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#EngineersUnplugged S4|Ep5: Secure the Infrastructure!

November 20, 2013 at 1:10 pm PST

We all know we need it, but no one wants to talk about. Today, we break through that taboo. Secure the Infrastructure! This bold declaration brought to you courtesy of Matthew Brender (@mjbrender) and Mike Foley (@mikefoley) as they talk about how to use a hardening guide, and how to execute security in the real world. This is a great discussion about people, policy, and how not to be “the person who puts ‘no’ in innovation.”

Roll the video:

And it wouldn’t be Engineers Unplugged without a unicorn, in this case a security unicorn. Please do not try this at home.

Matthew Brender and Mike Foley with a secure unicorn, complete with ninja star and high kicks. We all feel more secure now.

Matthew Brender and Mike Foley with a secure unicorn, complete with ninja star and high kicks. We all feel more secure now.

What are you seeing in the industry? Agree or disagree, post a comment, send a tweet, follow along using one of the methods below!

Welcome to Engineers Unplugged, where technologists talk to each other the way they know best, with a whiteboard. The rules are simple:

  1. Episodes will publish weekly (or as close to it as we can manage)
  2. Subscribe to the podcast here: engineersunplugged.com
  3. Follow the #engineersunplugged conversation on Twitter
  4. Submit ideas for episodes or volunteer to appear by Tweeting to @CommsNinja
  5. Practice drawing unicorns

Join the behind the scenes by liking Engineers Unplugged on Facebook.

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The Venue That Stole the Show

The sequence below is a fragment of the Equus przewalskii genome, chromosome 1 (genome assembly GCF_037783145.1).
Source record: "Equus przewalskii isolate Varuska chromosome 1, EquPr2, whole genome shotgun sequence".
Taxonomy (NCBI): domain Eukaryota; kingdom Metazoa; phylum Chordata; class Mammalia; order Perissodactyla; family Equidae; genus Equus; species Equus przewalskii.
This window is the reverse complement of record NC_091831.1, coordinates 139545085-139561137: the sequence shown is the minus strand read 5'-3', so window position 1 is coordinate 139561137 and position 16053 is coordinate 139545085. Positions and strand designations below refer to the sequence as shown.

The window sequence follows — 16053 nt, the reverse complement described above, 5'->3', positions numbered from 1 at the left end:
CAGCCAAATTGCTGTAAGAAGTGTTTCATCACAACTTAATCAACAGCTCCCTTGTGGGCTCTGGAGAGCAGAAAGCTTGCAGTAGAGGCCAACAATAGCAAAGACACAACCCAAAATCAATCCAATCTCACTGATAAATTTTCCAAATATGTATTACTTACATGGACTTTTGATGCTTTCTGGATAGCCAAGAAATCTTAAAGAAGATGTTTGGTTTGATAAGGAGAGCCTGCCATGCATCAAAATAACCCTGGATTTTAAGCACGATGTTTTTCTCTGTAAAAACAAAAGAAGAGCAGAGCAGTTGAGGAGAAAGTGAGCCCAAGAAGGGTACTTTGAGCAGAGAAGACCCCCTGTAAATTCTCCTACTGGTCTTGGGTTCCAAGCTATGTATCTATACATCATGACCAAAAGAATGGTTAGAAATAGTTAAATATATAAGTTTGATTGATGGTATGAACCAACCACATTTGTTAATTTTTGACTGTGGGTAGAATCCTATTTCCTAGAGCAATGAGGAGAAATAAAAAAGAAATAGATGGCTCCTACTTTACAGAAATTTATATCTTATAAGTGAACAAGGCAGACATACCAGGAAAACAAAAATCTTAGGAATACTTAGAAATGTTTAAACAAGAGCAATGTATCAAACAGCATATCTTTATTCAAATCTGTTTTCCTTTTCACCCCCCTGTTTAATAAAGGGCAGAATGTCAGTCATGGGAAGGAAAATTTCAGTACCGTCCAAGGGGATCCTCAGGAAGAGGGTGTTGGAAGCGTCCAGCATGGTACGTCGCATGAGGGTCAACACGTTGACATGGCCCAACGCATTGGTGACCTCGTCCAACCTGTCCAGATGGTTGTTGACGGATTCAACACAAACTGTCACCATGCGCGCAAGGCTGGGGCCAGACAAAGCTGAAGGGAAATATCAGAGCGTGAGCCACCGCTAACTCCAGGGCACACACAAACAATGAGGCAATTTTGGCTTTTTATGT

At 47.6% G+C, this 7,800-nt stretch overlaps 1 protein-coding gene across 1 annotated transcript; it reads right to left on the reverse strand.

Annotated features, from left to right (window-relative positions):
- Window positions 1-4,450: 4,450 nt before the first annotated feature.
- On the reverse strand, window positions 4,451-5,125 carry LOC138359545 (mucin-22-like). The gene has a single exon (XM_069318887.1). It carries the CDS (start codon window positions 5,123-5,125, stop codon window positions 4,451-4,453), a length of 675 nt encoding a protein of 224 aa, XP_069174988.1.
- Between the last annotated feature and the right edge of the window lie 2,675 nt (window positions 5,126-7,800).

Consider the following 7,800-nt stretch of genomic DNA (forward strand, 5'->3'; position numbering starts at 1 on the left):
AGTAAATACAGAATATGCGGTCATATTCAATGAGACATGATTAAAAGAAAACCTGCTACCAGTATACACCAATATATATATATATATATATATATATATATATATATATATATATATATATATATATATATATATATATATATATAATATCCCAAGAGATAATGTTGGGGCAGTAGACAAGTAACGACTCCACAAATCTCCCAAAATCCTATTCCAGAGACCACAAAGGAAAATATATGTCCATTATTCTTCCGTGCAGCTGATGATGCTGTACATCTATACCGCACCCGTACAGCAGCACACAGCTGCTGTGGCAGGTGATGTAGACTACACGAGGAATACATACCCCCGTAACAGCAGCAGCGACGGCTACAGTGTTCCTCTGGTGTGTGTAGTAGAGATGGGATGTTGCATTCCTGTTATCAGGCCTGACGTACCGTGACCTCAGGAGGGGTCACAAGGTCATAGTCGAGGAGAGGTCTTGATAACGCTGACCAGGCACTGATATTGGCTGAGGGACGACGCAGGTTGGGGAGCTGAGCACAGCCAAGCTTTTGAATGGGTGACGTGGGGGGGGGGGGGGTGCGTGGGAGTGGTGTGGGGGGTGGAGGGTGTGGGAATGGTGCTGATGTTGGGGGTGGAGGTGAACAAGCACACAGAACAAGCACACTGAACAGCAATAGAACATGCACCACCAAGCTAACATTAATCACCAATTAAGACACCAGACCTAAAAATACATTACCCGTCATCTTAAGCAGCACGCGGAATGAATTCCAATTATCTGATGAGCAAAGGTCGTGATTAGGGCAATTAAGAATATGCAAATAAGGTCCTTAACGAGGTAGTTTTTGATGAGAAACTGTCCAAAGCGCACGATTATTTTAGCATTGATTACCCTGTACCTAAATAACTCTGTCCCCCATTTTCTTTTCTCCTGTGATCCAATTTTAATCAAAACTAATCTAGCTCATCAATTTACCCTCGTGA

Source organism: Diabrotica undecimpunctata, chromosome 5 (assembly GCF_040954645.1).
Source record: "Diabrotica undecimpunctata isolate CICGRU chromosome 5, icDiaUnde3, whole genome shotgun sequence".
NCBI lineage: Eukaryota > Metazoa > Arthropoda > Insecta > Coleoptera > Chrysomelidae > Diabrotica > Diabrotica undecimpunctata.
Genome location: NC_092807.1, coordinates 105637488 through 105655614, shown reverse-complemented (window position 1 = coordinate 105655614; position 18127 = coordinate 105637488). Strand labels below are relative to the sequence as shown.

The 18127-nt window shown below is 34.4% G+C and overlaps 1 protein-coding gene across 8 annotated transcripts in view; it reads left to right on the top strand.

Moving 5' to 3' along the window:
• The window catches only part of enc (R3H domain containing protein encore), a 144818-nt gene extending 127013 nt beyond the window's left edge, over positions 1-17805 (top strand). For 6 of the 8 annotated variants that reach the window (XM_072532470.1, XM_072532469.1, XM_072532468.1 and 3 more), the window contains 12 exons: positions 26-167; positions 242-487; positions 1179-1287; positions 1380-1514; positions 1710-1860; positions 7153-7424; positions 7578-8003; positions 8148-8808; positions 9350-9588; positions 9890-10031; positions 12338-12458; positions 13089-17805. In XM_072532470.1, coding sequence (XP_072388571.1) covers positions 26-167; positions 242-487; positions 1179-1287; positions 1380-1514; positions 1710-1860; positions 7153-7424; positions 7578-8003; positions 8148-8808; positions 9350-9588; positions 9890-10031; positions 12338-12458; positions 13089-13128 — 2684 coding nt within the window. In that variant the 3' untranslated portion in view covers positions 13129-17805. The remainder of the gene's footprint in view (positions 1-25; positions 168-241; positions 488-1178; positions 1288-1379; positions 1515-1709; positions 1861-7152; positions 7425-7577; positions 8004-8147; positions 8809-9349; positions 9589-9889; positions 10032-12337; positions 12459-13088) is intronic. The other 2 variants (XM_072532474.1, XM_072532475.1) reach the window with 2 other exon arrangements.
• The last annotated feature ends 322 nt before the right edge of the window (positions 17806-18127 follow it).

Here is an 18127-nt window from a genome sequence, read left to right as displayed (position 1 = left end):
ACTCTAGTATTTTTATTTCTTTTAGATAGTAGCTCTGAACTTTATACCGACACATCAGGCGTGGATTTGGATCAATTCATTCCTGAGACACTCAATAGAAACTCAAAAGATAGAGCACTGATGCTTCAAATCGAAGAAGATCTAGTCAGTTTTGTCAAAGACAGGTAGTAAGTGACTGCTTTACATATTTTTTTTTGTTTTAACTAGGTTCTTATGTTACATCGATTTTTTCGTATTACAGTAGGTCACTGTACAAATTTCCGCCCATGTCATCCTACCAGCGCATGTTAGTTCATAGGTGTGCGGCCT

In today’s world of the Internet of Everything (IoE), we are changing the expectations of customer experiences. Through wearable technology, wireless location-based services and even video analytics, companies can customize every interaction with the information provided to the customer.

We aren’t just talking about tangible products. Think about a concert venue where thousands of people come together for their favorite music artist. Read More »

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9 of 9 HIPAA Network Considerations

The HIPAA Omnibus Final Rule is now in effect and audits will continue in 2014. The Department of Health and Human Services’ Office for Civil Rights has stated several times that both Covered Entities and Business Associates will be audited.  And the scope of Business Associates has greatly expanded.  I wrote another blog directed towards these new Business Associates.  This final blog of this series focuses on covered entities that work with business associates.

  1. HIPAA Audits will continue
  2. The HIPAA Audit Protocol and NIST 800-66 are your best preparation
  3. Knowledge is a powerful weapon―know where your PHI is
  4. Ignorance is not bliss
  5. Risk Assessment drives your baseline
  6. Risk Management is continuous
  7. Security best practices are essential
  8. Breach discovery times: know your discovery tolerance
  9. Your business associate(s)must be tracked

The HIPAA Omnibus Final Rule changed the Business Associate definition, and also makes Business Associates obligated to comply with HIPAA.  You most likely will have more business associates than previously, and those business associates that have access to your network and/or your PHI data are obligated to be HIPAA compliant.    The Ponemon Institute’s Third Annual Benchmark Study on Patient Privacy and Data Security (December 2012), reveals that 42% of the breaches involved a third party “snafu”.

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Cisco IT – Why So Many CUCM Clusters?

Last week, we looked at the question “How close to the phones does the CUCM cluster have to be?” There was no easy or set answer to this question, but we acknowledged right at the start that minimizing the number of clusters is probably a good idea. So why, then, does Cisco IT have so many clusters?

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Christmas Packets: Web Browsing and the Festive Period

The web browsing behaviour of users changes as the end of the year approaches. The holiday season can provide a large distraction from work duties that may need to be managed. Equally, even during periods when the office is closed, there will be some individuals who cannot resist accessing work systems. Managing these changes in behaviour is difficult for network administrators unless they know what to expect.
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